The special court hearing the alleged fake encounters case of Sohrabuddin Shaikh and Tulsiram Prajapati and the alleged murder of Shaikh’s wife, Kausar Bi, is likely to give its judgment against the 22 accused facing trial on December 21.
Earlier this week, Special Judge S J Sharma had reserved the case for judgment after the prosecution and accused completed final arguments. On Friday, he said he will need two weeks to give the judgment. If it is not completed by December 21, the judgment will be pronounced the following week, the Special Judge said. The trial began over a year ago, in November 2017, and a total of 210 witnesses have been examined, of whom 92 turned hostile.
On November 29, 2017, when the first witness was to depose, the special court had restrained the media from publication of any proceedings of the case, stating that the matter “appears sensational” and had also cited “security problem”. A group of nine journalists had then approached the Bombay High Court against the special court’s order stating that it was “bad in law” and had failed to articulate what “exceptional circumstances” had necessitated such an order.
On January 24, Justice Revati Mohite Dere set aside the special court’s order observing that the “press is the most powerful watchdog of the society” and the public had a right to know what is happening in the case. By the time the ban was lifted, the court had examined 40 witnesses, including key eyewitnesses, 28 of whom did not support the prosecution. Of the nearly 700 witnesses included in all chargesheets filed in the case, the prosecution examined 210, with those related to the discharged accused, left out.
The case dates back to 23 November, 2005, when wanted criminal Shaikh, along with his wife, Kausar Bi and associate Prajapati, were allegedly abducted from a luxury bus while they were on their way to Sangli, Maharashtra, from Hyderabad. The CBI claims that the conspiracy included policemen from three states-Gujarat, Rajasthan and Andhra Pradesh.
While Shaikh and Kausar Bi were taken to Gujarat, Prajapati was shown to have been arrested from Bhilwara in Rajasthan on November 26, 2005. The CBI claimed that the accused policemen had said that Shaikh was a member of the terrorist organisation, Lashkar-e-Taiba, and was killed in an encounter on November 26, 2005, when he was in Gujarat to kill a “big political leader”. Shaikh’s brother, Rubabuddin, sent a letter to the Chief Justice of India in 2006, seeking an inquiry into the encounter claiming that it was staged.
In 2006, based on the apex court’s directions, when a preliminary inquiry was constituted in the case, the then Gujarat policeman VL Solanki sought to examine Prajapati, claiming that he was a witness to Shaikh’s abduction. Solanki had requested permission to examine Prajapati on December 18, 2006, but 10 days later, on December 28, Prajapati was killed in a staged encounter in Gujarat, the CBI claims.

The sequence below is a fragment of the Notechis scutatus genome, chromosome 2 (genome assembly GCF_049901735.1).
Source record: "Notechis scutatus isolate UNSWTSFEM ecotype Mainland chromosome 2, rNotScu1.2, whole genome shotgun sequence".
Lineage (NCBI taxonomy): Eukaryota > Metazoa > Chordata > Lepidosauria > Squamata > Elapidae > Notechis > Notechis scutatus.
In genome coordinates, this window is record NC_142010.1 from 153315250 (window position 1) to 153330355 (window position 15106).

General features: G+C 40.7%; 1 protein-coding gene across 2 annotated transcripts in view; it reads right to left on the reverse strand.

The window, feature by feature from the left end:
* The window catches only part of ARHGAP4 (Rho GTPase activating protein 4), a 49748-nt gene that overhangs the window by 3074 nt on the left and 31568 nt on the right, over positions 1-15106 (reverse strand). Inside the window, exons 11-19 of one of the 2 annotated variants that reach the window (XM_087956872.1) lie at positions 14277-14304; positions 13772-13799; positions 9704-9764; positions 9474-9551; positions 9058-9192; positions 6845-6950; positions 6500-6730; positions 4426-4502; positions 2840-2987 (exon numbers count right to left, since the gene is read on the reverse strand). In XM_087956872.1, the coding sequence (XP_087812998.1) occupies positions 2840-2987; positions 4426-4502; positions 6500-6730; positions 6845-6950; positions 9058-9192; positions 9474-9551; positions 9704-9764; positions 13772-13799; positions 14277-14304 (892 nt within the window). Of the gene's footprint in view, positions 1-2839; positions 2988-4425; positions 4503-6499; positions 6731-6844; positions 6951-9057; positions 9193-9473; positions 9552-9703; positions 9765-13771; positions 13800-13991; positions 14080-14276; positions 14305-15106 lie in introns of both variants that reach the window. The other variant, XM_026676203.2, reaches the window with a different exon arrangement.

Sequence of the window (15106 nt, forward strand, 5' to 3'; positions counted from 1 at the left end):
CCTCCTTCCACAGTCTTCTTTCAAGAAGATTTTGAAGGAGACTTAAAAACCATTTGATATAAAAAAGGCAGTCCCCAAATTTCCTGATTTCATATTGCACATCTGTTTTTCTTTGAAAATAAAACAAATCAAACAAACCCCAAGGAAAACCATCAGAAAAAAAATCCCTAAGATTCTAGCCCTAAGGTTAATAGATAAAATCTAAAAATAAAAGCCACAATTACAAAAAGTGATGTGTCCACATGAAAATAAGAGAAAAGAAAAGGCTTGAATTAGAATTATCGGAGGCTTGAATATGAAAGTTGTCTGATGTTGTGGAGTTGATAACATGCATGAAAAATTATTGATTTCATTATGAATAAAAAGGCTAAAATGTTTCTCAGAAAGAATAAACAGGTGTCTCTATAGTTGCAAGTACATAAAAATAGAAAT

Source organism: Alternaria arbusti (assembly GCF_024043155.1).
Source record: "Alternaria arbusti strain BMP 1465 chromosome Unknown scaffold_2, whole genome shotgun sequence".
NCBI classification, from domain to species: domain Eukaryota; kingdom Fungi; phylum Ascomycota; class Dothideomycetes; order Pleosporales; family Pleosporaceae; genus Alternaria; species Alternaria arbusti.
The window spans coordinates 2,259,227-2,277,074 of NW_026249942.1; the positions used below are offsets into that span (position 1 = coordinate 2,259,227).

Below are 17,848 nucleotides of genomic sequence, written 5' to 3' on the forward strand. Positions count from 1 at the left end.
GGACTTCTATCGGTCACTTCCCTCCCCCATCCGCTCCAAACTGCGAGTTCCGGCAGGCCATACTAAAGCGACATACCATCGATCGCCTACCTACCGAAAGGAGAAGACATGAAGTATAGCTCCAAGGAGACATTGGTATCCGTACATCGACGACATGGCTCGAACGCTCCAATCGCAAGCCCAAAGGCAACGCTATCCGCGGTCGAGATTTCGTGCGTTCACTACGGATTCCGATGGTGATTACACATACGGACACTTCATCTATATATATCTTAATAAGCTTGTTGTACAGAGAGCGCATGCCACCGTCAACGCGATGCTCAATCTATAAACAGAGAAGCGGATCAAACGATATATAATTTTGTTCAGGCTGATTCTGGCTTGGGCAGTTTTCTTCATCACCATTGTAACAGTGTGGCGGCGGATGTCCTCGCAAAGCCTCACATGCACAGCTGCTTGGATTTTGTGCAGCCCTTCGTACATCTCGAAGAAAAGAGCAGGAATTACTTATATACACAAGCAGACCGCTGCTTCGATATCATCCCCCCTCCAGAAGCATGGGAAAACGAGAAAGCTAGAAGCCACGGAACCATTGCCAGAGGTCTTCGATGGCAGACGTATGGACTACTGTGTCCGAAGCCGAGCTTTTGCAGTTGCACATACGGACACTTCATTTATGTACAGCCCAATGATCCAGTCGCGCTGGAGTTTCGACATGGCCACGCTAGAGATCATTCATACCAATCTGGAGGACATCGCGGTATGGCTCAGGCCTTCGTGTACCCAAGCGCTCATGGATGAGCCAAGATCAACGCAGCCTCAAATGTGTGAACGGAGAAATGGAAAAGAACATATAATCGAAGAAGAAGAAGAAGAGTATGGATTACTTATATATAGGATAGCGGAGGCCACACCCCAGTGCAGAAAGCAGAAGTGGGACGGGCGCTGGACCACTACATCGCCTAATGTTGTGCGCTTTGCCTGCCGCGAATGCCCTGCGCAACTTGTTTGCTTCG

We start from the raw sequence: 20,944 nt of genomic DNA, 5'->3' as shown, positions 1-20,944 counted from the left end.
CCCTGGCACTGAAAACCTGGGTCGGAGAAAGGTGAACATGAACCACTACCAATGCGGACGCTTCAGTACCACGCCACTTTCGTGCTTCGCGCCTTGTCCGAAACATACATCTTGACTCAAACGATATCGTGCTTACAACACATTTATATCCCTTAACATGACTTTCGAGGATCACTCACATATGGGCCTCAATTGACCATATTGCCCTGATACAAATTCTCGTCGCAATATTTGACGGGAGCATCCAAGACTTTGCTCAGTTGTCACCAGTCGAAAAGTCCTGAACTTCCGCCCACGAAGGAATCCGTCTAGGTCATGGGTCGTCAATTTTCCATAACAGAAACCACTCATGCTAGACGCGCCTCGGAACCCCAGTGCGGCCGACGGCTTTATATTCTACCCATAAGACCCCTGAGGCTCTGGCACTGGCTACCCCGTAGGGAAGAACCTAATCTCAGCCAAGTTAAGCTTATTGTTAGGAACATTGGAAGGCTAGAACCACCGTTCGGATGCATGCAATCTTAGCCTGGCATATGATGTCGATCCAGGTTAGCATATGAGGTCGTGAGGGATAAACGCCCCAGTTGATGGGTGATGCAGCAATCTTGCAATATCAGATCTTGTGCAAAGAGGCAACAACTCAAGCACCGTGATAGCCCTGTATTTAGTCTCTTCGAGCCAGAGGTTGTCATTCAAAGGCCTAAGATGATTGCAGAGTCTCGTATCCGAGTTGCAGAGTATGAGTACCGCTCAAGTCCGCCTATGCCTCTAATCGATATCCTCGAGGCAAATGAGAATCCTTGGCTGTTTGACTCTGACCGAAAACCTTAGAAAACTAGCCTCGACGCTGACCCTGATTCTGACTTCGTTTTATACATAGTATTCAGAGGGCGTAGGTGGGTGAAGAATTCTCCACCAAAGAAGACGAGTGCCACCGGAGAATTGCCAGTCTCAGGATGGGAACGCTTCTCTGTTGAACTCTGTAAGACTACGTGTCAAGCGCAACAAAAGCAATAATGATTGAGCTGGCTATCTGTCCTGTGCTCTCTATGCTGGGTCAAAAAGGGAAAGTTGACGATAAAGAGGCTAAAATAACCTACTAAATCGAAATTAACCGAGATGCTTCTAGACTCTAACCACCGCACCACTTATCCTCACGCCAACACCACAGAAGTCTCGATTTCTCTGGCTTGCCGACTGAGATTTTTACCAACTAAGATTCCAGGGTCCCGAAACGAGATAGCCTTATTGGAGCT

Prajapati’s mother Narmadabai also filed a petition before the Supreme Court seeking an inquiry.
Based on the apex court’s directions, the Gujarat CID began investigating the case in 2007 and claimed that the encounters were fake. It also said that Kausar Bi had been subsequently murdered and her body disposed of in Illol in Gujarat. Her body was never found. The CBI took over the case in 2010 and subsequently, it was transferred to Mumbai for a fair trial on the directions of the Supreme Court. Till then, 38 accused had been booked in the case, including IPS officers and ministers from Gujarat, Rajasthan, including current BJP president Amit Shah.
Sixteen of the 38, including all IPS officers and ministers, along with Shah, were discharged on various grounds, including lack of evidence and lack of sanction to prosecute them. Most were discharged between 2014 and 2017 with 22 facing trial – 21 junior-rung policemen and a farmhouse owner.
During the trial, the policemen, who the prosecution claimed were involved in Shaikh’s alleged fake encounter, denied that they were present at the spot. This includes Rajasthan police inspector Abdul Rehman, who denied that he had given a written complaint that he had shot at Shaikh in self-defence. Rehman, also claimed before the court that he was pressured into calling the encounter genuine. The other policemen who were involved in the Prajapati encounter, said they had shot at him in “self-defence”.
During the final arguments last week, the court had raised many lacunae in the prosecution case, including stating that whether there was evidence to show that Prajapati had travelled with Shaikh and Kausar Bi on the bus. Chief investigating officer Amitabh Thakur also told the court during his deposition that the current set of accused did not have a motive to carry out the killings.
Special Public Prosecutor BP Raju, who concluded his final arguments within two hours on Monday, also told the court that he had not been able to link many chains in circumstances, claiming that it was because of delay in the probe, hostile witnesses and the 12-year-long gap between the incident and the depositions.
Raju, however, claimed that the testimonies of those declared hostile cannot be discarded altogether.
The prosecution has not sought for any action under perjury law to be taken against those whose statements were recorded under Section 164 of the Code of Criminal Procedure, but did not support their case and were declared hostile.